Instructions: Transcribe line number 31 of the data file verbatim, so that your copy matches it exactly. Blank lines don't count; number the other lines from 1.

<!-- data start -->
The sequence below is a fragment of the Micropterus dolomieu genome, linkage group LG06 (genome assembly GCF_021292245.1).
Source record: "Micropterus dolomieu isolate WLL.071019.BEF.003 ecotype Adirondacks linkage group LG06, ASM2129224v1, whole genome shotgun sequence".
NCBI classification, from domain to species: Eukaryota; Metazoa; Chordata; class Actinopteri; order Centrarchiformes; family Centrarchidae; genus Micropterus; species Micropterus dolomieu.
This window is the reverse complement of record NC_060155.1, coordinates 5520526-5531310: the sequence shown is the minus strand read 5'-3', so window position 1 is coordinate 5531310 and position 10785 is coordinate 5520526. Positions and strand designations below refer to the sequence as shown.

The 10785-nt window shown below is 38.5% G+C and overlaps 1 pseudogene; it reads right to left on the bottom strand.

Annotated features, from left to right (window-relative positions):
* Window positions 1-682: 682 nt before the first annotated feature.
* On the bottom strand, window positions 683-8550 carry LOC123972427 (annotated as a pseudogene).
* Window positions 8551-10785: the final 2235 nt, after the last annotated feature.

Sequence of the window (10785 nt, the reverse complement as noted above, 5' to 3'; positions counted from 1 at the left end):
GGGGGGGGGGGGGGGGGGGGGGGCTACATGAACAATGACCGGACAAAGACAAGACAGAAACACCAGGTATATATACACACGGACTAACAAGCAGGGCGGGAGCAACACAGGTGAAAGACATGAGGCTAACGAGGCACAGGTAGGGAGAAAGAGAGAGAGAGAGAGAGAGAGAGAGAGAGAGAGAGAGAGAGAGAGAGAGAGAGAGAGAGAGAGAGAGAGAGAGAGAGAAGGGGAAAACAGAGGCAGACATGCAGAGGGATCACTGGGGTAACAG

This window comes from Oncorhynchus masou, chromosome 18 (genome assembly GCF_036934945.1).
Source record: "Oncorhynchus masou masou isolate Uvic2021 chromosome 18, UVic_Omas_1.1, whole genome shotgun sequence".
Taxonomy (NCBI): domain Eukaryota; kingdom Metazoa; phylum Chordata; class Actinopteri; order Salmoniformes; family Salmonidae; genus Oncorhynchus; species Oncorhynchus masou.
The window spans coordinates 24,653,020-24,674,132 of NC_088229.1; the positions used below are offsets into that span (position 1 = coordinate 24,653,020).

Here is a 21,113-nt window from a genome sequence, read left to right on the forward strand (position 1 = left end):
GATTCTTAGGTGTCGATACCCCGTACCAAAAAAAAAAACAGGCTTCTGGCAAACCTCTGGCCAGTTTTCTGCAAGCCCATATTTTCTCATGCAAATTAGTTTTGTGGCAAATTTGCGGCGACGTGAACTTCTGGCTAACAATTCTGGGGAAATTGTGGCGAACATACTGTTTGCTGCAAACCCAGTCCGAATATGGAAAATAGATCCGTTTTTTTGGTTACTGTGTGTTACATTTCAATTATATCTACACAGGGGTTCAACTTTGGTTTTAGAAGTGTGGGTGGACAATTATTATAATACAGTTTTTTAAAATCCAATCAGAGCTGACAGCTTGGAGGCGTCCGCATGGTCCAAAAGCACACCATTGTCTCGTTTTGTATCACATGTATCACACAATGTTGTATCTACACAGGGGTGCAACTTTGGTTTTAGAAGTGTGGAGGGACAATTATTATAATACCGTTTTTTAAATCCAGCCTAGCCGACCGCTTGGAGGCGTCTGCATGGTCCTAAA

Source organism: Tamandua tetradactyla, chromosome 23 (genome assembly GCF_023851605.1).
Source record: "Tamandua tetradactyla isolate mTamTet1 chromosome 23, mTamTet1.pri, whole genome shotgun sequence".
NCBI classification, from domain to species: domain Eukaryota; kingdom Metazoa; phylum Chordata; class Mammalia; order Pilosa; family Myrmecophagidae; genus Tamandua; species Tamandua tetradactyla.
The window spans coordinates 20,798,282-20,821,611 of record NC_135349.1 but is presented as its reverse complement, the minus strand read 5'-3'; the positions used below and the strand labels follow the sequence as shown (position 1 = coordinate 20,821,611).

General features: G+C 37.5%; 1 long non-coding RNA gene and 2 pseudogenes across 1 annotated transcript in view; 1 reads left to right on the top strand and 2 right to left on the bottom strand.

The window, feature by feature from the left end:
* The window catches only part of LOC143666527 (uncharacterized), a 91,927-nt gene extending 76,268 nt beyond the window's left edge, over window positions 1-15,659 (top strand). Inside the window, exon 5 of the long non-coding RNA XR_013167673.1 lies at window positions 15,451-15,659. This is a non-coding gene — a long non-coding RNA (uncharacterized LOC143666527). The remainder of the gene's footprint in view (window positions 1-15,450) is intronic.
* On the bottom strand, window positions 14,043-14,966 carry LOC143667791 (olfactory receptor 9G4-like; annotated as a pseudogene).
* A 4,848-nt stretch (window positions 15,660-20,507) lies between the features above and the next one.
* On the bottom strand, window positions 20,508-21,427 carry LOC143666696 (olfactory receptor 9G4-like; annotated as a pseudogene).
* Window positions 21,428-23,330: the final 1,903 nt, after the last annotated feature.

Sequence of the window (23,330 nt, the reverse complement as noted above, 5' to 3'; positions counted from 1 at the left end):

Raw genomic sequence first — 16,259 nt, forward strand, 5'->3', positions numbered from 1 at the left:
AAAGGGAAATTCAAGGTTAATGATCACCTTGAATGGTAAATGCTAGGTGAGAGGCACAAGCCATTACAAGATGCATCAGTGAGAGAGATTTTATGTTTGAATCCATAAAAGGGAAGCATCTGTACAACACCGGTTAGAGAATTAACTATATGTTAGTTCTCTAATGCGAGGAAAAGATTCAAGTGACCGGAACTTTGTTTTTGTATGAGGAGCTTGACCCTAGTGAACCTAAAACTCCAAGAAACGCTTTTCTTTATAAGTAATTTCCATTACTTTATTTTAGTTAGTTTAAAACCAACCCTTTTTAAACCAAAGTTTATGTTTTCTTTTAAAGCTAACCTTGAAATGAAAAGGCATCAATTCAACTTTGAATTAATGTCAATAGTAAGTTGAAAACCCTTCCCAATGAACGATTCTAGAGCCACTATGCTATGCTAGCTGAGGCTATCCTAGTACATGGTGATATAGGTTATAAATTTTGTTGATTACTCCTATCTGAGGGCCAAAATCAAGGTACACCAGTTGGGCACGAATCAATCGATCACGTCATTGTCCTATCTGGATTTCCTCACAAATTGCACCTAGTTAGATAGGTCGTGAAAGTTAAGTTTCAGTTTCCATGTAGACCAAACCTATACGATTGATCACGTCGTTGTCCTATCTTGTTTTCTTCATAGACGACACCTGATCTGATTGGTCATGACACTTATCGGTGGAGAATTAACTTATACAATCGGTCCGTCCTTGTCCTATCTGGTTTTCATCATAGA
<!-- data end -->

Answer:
AAAGGGAAATTCAAGGTTAATGATCACCTTGAATGGTAAATGCTAGGTGAGAGGCACAAGCCATTACAAGATGCATCAGTGAGAGAGATTTTATGTTTGAATCCATAAAAGGGAAGCATCTGTACAACACCGGTTAGAGAATTAACTATATGTTAGTTCTCTAATGCGAGGAAAAGATTCAAGTGACCGGAACTTTGTTTTTGTATGAGGAGCTTGACCCTAGTGAACCTAAAACTCCAAGAAACGCTTTTCTTTATAAGTAATTTCCATTACTTTATTTTAGTTAGTTTAAAACCAACCCTTTTTAAACCAAAGTTTATGTTTTCTTTTAAAGCTAACCTTGAAATGAAAAGGCATCAATTCAACTTTGAATTAATGTCAATAGTAAGTTGAAAACCCTTCCCAATGAACGATTCTAGAGCCACTATGCTATGCTAGCTGAGGCTATCCTAGTACATGGTGATATAGGTTATAAATTTTGTTGATTACTCCTATCTGAGGGCCAAAATCAAGGTACACCAGTTGGGCACGAATCAATCGATCACGTCATTGTCCTATCTGGATTTCCTCACAAATTGCACCTAGTTAGATAGGTCGTGAAAGTTAAGTTTCAGTTTCCATGTAGACCAAACCTATACGATTGATCACGTCGTTGTCCTATCTTGTTTTCTTCATAGACGACACCTGATCTGATTGGTCATGACACTTATCGGTGGAGAATTAACTTATACAATCGGTCCGTCCTTGTCCTATCTGGTTTTCATCATAGA